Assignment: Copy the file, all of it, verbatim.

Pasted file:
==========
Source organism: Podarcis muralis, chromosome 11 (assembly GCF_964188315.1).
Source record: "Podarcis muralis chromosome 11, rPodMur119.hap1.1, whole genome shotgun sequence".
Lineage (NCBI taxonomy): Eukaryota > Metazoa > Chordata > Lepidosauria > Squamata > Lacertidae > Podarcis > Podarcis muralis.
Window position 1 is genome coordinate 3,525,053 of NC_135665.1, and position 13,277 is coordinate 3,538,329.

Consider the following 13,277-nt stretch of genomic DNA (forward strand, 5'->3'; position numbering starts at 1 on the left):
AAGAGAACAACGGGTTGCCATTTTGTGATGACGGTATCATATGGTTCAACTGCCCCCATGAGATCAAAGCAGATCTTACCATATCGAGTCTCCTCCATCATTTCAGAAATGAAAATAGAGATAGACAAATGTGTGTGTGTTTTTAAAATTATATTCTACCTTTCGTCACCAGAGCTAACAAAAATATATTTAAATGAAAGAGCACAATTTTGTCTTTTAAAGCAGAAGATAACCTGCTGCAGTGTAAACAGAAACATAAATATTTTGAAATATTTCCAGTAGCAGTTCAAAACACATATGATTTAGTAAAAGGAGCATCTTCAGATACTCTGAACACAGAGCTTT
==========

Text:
Source organism: Podarcis muralis, chromosome 11 (assembly GCF_964188315.1).
Source record: "Podarcis muralis chromosome 11, rPodMur119.hap1.1, whole genome shotgun sequence".
Lineage (NCBI taxonomy): Eukaryota > Metazoa > Chordata > Lepidosauria > Squamata > Lacertidae > Podarcis > Podarcis muralis.
Window position 1 is genome coordinate 3,525,053 of NC_135665.1, and position 13,277 is coordinate 3,538,329.

Consider the following 13,277-nt stretch of genomic DNA (forward strand, 5'->3'; position numbering starts at 1 on the left):
AAGAGAACAACGGGTTGCCATTTTGTGATGACGGTATCATATGGTTCAACTGCCCCCATGAGATCAAAGCAGATCTTACCATATCGAGTCTCCTCCATCATTTCAGAAATGAAAATAGAGATAGACAAATGTGTGTGTGTTTTTAAAATTATATTCTACCTTTCGTCACCAGAGCTAACAAAAATATATTTAAATGAAAGAGCACAATTTTGTCTTTTAAAGCAGAAGATAACCTGCTGCAGTGTAAACAGAAACATAAATATTTTGAAATATTTCCAGTAGCAGTTCAAAACACATATGATTTAGTAAAAGGAGCATCTTCAGATACTCTGAACACAGAGCTTT